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A ‘Dracula’ where the women fight back

Kate Hamill’s play filters the vampire tale through a feminist lens

Maria Hendricks as Dr. Van Helsing in "Dracula (A Feminist Revenge Fantasy, Really)" at the Umbrella Stage Company.Gillian Mariner Gordon

CONCORD — Hazardous work, theater reviewing.

You can be sitting there in the front row, innocently scribbling down an observation or two, when suddenly your notebook is splattered with blood. And then, a couple of minutes later, here comes another shower of blood droplets to stain your pages and your precious insights.

That happened to me at Thursday night’s performance of Kate Hamill’s “Dracula (A Feminist Revenge Fantasy, Really)” at the Umbrella Arts Center. Talk about breaking the fourth wall. Immersive theater has seldom felt so . . . immersive.

It wasn’t real blood, of course. The spurting liquid — a byproduct of a climactic battle between the persistently undead Count Dracula (Dustin Teuber) and his foes, who are determined to end his reign of terror once and for all — more closely resembled Hawaiian Punch.


And I rather enjoyed the splash-zone experience, much as I rather enjoyed Michelle Aguillon’s deliberately over-the-top production, even though playwright Hamill’s larger ambitions for “Dracula” yield only mixed results.

From the publication of Stoker’s gothic novel in 1897 to F.W. Murnau’s silent film “Nosferatu” (1922) to countless dramatizations on screen and stage since then, depictions of the Dracula story have overwhelmingly been told from the perspective of men.

So playwright Hamill is more than justified in thinking it’s high time the tale of the sanguinary Count was filtered through a feminist, #MeToo lens. Dracula, after all, is the ultimate sexual predator.

More broadly, Hamill wants us to think about the extent to which a monster resides in all of us — especially men — that can emerge at any moment. And heaven knows there are headlines aplenty that substantiate that view. “Dracula” has a few things to say about the gender power imbalance, in the 19th century and today, that dictate who has autonomy and who does not. So by all means, drive a stake through the heart of the patriarchy.


Still, those points could be made more effectively with characterizations and dialogue that are less on-the-nose, less intent on hitting the audience over the head, than we too often find in this “Dracula.”

As usual with Hamill, an actress who made her name as a dramatist with theatrical adaptations of literary works like “Sense and Sensibility," comic elements are liberally sprinkled throughout “Dracula." The word “Shush," invoked several times throughout the play, is deployed to hilarious effect near the end.

But the production works best when it dives into the darkness, embracing the play’s elements of straight-up horror. With blood-curdling screams, pounding noises, and sudden lighting shifts — not to mention that whole neck-biting thing — Aguillon smartly uses the tight confines of the Black Box theater at the Umbrella Arts Center to intensify the atmosphere of dread.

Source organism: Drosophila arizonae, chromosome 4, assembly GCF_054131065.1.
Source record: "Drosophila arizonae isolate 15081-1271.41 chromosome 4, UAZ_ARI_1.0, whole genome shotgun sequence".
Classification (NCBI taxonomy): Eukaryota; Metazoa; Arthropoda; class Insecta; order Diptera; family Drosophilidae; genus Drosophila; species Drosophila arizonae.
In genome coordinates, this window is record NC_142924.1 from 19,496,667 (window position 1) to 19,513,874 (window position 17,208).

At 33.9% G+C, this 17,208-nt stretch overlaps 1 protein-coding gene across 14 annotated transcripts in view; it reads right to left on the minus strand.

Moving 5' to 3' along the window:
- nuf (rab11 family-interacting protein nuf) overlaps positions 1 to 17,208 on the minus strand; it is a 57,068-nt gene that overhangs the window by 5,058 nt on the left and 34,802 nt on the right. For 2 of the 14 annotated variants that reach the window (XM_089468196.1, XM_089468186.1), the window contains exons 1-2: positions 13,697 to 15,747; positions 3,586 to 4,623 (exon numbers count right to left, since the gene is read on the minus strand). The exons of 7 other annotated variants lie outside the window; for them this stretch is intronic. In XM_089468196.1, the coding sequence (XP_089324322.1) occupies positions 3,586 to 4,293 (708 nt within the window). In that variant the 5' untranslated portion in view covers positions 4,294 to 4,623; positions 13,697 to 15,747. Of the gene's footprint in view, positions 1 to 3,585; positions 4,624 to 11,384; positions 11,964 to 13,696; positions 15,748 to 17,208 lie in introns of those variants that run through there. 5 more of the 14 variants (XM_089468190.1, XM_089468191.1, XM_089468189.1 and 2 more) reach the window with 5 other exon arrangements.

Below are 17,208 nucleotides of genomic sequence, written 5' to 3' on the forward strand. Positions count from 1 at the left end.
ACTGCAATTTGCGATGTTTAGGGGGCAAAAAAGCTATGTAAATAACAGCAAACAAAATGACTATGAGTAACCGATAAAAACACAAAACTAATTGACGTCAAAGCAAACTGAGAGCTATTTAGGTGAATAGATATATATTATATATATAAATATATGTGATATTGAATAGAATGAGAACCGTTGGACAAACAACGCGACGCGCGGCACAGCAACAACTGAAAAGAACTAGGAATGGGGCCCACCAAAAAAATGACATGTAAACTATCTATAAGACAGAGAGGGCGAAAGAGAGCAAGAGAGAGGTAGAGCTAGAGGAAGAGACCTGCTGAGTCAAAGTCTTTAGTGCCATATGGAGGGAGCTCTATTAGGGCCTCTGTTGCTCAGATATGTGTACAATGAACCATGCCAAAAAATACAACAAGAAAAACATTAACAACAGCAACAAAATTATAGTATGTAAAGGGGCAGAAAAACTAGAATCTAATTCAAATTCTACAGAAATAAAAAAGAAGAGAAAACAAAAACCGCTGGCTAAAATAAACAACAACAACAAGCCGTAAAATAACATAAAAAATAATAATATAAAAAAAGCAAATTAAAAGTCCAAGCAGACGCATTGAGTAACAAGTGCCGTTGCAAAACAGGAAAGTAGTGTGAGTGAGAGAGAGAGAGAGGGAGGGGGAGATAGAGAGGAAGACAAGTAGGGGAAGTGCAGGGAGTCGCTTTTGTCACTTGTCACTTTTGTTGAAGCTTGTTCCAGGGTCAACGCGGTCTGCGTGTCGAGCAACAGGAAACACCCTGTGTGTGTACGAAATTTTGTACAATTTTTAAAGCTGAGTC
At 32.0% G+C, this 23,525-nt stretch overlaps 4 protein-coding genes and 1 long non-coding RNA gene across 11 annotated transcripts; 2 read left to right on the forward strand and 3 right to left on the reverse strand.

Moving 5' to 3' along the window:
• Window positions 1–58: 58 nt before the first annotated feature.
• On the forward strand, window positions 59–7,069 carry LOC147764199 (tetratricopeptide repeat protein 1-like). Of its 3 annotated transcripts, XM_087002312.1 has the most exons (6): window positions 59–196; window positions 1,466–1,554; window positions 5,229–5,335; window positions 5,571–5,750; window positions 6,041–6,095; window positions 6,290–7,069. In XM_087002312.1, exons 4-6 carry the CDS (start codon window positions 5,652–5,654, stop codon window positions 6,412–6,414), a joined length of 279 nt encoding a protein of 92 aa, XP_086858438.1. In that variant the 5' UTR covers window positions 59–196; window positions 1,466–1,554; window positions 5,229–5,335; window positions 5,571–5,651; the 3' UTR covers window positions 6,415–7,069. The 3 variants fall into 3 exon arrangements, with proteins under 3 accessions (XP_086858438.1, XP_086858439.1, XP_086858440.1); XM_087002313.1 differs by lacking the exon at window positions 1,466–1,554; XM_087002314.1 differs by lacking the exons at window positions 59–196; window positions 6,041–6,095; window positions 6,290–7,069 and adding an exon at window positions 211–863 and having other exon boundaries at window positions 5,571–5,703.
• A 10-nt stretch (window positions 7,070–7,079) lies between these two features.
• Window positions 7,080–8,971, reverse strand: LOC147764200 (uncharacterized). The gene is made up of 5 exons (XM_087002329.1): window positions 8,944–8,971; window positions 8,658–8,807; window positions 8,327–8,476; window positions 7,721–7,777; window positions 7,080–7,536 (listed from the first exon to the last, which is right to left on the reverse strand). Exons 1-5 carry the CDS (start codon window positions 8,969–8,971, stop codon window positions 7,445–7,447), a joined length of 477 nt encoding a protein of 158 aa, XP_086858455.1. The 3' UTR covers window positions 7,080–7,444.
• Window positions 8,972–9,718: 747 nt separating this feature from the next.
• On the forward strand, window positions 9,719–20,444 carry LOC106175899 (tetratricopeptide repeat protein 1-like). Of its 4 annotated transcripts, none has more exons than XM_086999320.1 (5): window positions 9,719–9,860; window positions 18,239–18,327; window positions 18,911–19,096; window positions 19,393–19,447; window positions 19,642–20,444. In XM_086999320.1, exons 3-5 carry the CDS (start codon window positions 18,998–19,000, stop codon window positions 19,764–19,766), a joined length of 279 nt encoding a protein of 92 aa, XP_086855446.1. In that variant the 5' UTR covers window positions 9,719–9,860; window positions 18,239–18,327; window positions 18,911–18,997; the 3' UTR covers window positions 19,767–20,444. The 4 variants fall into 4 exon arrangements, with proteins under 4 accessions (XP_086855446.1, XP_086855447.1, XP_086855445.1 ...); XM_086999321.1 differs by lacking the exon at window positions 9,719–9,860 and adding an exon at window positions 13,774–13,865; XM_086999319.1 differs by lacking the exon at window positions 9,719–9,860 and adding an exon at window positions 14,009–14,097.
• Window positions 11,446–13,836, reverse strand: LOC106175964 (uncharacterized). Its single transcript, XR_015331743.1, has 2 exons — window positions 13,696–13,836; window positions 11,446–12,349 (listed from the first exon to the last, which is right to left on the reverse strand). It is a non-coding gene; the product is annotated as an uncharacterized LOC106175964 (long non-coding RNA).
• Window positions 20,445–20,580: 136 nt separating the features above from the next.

Audience members are grouped on both sides of a gray platform, so near to the action (I was seated just a few feet from the stage) that we get vividly close-up views of the villainous, hungry, or fearful expressions on the faces of the actors.

The cast is a generally capable one. Teuber conjures a suitable combination of charm, menace, and command as Dracula. The Count meets his match in a female (rather than the usual male) Dr. Van Helsing, a swaggering, relentless vampire hunter. Played to the hilt by Maria Hendricks in a cowboy hat and sharply pointed sticks strung across her chest like a bandolero, this Van Helsing is intent on rallying the other women to stand up to Dracula and any other male who tries to push them around.


Another standout is Sara Jones as madwoman Renfield, so fanatically devoted to Dracula that she scrawls “Our Father” in white chalk on the wall of her asylum cell — one of the play’s nods toward religious allegory (Dracula as an uncaring God, indifferent to the worshipers who are literally willing to give their lives to him). But again, “Dracula” doesn’t reach the metaphysical heights it’s straining for.

Dominic Carter does his best with the character of Dr. George Seward, the head physician of the asylum, though Seward is a caricature of male pomposity, an endlessly mansplaining straw man set up only to be knocked down. Seward is engaged to Lucy Westenra (Gabrielle Hatcher), who becomes a target, then a victim, of Dracula.

Also drawn into the vampire’s sights are his stiffly formal estate agent, Jonathan Harker (Joseph Jude), whom Dracula plans to task with expanding his territory from Transylvania to a new “hunting ground” in London, and Harker’s pregnant wife, Mina (Lisa San Pascual). The fate of Mina, the most innocent figure onstage, is very much left up in the air.

So if you’re in the mood for a little seasonal spookiness, by all means check out this “Dracula." But if you plan to sit in the front row, maybe think about wearing a poncho.



Play by Kate Hamill. Based on the novel by Bram Stoker. Directed by Michelle Aguillon. Presented by The Umbrella Stage Company, Concord. At The Umbrella Arts Center Black Box. Through Oct. 23. $20-$45. 978-371-0820 ext. 209, TheUmbrellaArts.org/Dracula. (As of Tuesday, remaining performances were sold out. A marketing representative said cancellations might be a possibility, freeing up tickets.)

Don Aucoin can be reached at donald.aucoin@globe.com. Follow him on Twitter @GlobeAucoin.